The Health Metrics Network launches a drive today to encourage countries to count all births and deaths through civil registration.

The Health Metrics Network is a global partnership – hosted by World Health Organization (WHO) – established to address the lack of reliable health information in developing countries.

The lack of civil registration systems means that every year, almost 40% (48 million) of 128 million births worldwide go unregistered. The situation is even worse for death registration. Globally, two-thirds (38 million) of 57 million deaths a year are not registered. WHO receives reliable cause-of-death statistics from only 31 of its 193 Member States.

Civil registration is the way by which countries keep track of births, deaths and marital status of their people. These systems are the best way to produce vital statistics – counts of births and deaths and causes of death. Such statistics are needed to show whether health programmes are working. They are also essential to assess whether development aid is well spent.

Other implications

The absence of civil registration has other implications. When children’s births are not registered they are less likely to benefit from basic human rights – social, political, civic or economic.

At the other end of the lifespan, when deaths go uncounted and causes of death are not documented, governments are unable to design effective health policies, measure their impact or know whether health budgets are being spent well.

“No single UN agency is responsible for ensuring that births and deaths are registered, so it has fallen between the cracks. That is why we have failed to establish, support, and sustain civil registration systems over the past 30 years in the developing world,” WHO Director-General Dr Margaret Chan said today at the Global Forum for Health Research in Beijing.

“Without the statistics that these systems produce, we can only have a partial view of the impact of US$ 120 billion spent annually in official development aid.”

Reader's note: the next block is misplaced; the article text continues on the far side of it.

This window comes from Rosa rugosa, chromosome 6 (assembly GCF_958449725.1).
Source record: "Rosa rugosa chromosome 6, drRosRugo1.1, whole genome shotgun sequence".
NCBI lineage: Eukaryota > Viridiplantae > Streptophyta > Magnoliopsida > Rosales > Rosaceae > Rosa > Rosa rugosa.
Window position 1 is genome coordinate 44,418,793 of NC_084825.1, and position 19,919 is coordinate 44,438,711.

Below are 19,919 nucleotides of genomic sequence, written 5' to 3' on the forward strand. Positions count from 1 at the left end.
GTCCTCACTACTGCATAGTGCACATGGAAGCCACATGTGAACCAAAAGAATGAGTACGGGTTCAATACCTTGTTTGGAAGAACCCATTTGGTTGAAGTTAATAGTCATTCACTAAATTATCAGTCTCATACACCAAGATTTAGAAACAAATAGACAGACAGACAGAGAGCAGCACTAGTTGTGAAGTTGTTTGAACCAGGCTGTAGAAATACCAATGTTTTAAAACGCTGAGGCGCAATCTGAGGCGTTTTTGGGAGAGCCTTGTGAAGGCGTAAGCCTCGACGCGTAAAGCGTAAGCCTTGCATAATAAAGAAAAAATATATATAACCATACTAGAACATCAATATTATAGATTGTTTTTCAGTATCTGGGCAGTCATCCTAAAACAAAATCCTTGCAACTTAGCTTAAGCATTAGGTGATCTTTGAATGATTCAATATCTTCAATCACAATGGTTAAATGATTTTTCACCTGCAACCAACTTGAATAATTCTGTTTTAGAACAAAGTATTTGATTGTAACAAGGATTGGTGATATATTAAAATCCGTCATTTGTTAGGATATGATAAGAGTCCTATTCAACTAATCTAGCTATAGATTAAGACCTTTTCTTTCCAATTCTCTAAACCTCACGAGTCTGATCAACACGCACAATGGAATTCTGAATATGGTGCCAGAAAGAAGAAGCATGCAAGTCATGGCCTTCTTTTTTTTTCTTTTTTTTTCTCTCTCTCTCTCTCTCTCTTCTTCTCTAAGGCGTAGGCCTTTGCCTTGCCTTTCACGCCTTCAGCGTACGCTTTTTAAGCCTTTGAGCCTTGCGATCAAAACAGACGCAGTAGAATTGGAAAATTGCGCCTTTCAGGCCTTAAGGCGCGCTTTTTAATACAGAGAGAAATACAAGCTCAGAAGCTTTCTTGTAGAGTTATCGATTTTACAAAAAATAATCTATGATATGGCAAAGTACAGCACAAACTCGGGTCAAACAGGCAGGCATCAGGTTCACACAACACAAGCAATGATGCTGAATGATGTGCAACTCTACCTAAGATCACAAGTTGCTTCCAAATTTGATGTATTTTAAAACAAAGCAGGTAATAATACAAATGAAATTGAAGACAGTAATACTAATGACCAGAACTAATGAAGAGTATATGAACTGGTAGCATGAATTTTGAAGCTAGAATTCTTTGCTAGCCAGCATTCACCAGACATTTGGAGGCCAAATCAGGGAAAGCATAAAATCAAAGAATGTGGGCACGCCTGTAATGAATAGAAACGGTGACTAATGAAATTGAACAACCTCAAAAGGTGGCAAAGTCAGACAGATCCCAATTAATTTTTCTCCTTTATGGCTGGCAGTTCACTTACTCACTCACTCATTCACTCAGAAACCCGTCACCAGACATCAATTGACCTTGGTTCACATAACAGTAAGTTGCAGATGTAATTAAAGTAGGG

Non-existent civil registration systems

The drive to encourage countries to improve civil registration is launched today with a series of papers published in the medical journal The Lancet, entitled “Who counts?” This series shows that most developing countries have rudimentary or non-existent civil registration systems. This means that they cannot count how many people are born and how many die, and they cannot record how long they live or what kills them. The papers also underscore the challenges of establishing civil registration, including new legislation and governance structures.

The drive marks the start of intensive work to help six countries most in need to improve civil registration. The Health Metrics Network has already started working with Cambodia, Sierra Leone and Syria. By the end of the year, three other countries will have been identified for assistance.

“The lack of civil registration systems has been partially compensated by surveys, sample registration and surveillance sites,” says Dr Sally Stansfield, Executive Secretary of the Health Metrics Network. “These provide some useful information, but they give an incomplete picture of population size and needs. And they certainly cannot give individuals the basic human right to a legal identity that comes from civil registration. It’s a major challenge to build civil registration systems: this is the job no one wants.”

As part of this drive, the Health Metrics Network is releasing today a Monitoring vital events resource kit CD-ROM. This kit contains the tools and reference texts that countries can use to guide them in their work towards full civil registration.